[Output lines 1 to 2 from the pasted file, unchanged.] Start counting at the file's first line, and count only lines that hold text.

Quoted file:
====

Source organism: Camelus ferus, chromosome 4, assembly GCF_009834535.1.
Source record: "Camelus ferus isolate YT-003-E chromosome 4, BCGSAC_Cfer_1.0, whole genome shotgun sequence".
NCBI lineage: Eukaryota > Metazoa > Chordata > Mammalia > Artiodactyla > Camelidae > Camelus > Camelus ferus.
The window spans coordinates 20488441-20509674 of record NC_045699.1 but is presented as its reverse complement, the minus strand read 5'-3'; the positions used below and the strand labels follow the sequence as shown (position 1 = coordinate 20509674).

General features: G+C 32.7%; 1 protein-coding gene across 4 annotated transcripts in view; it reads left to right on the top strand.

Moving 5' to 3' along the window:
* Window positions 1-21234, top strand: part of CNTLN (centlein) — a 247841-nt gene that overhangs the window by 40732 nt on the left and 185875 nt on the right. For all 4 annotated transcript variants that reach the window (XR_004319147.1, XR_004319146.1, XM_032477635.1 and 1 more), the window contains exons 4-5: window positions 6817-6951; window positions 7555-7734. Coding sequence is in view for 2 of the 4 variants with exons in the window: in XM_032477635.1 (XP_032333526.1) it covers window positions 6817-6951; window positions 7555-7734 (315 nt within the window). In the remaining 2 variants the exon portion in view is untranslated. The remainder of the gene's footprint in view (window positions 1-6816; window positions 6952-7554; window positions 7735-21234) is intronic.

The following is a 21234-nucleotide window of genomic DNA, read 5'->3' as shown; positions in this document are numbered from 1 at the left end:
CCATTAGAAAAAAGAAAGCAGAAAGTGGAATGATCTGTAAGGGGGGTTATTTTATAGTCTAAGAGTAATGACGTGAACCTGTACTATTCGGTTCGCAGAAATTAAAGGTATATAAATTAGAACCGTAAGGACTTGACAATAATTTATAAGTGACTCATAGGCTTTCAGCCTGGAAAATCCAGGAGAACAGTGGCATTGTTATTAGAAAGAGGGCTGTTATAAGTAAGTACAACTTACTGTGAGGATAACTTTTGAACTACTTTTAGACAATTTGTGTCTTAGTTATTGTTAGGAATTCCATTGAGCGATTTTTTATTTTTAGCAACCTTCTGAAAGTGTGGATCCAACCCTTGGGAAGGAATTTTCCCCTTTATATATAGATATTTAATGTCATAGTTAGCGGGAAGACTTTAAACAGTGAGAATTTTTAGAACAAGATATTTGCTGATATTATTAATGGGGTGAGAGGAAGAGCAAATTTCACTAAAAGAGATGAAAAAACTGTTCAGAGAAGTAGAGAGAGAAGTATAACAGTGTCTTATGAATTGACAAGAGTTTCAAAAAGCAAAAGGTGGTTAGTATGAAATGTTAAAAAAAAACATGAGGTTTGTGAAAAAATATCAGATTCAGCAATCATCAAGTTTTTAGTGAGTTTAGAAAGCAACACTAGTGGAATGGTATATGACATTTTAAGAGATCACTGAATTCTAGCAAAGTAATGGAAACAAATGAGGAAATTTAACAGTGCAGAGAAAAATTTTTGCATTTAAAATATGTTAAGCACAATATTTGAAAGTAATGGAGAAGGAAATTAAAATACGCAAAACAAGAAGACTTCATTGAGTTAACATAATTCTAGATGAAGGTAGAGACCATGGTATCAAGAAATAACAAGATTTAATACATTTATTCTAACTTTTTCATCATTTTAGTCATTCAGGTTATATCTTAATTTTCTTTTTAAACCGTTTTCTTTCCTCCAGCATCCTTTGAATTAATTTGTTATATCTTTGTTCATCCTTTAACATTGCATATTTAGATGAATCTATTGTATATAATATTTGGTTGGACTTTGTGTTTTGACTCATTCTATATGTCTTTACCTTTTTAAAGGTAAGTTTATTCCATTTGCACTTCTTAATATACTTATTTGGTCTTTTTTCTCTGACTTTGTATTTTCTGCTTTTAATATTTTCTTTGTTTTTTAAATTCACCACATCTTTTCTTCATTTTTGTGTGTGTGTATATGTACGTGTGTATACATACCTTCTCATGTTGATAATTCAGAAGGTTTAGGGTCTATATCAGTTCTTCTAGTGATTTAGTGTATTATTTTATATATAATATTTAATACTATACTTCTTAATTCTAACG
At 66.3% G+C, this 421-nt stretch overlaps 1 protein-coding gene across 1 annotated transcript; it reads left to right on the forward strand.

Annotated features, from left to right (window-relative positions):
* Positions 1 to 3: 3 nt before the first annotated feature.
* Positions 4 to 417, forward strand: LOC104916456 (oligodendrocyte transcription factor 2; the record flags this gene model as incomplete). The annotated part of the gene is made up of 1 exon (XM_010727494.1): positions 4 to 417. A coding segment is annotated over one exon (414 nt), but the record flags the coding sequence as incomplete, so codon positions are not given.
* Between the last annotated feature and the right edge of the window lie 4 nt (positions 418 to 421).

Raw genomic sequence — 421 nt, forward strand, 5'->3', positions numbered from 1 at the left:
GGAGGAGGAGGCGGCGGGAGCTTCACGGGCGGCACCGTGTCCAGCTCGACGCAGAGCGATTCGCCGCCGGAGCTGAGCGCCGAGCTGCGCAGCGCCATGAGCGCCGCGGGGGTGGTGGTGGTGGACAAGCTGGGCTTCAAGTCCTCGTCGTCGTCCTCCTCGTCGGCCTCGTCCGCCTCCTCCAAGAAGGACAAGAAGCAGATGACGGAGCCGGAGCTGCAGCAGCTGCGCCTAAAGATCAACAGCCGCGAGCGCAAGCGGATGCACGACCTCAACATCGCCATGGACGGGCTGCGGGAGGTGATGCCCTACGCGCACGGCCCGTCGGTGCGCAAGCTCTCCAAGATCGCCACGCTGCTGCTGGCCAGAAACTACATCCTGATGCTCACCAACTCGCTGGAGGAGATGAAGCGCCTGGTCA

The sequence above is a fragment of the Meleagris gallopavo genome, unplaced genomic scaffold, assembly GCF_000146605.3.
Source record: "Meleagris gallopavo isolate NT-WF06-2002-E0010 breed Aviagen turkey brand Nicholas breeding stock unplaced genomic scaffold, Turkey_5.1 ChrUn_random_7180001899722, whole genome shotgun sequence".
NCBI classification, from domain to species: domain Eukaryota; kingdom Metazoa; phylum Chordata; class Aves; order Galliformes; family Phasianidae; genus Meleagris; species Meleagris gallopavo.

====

Source organism: Camelus ferus, chromosome 4, assembly GCF_009834535.1.
Source record: "Camelus ferus isolate YT-003-E chromosome 4, BCGSAC_Cfer_1.0, whole genome shotgun sequence".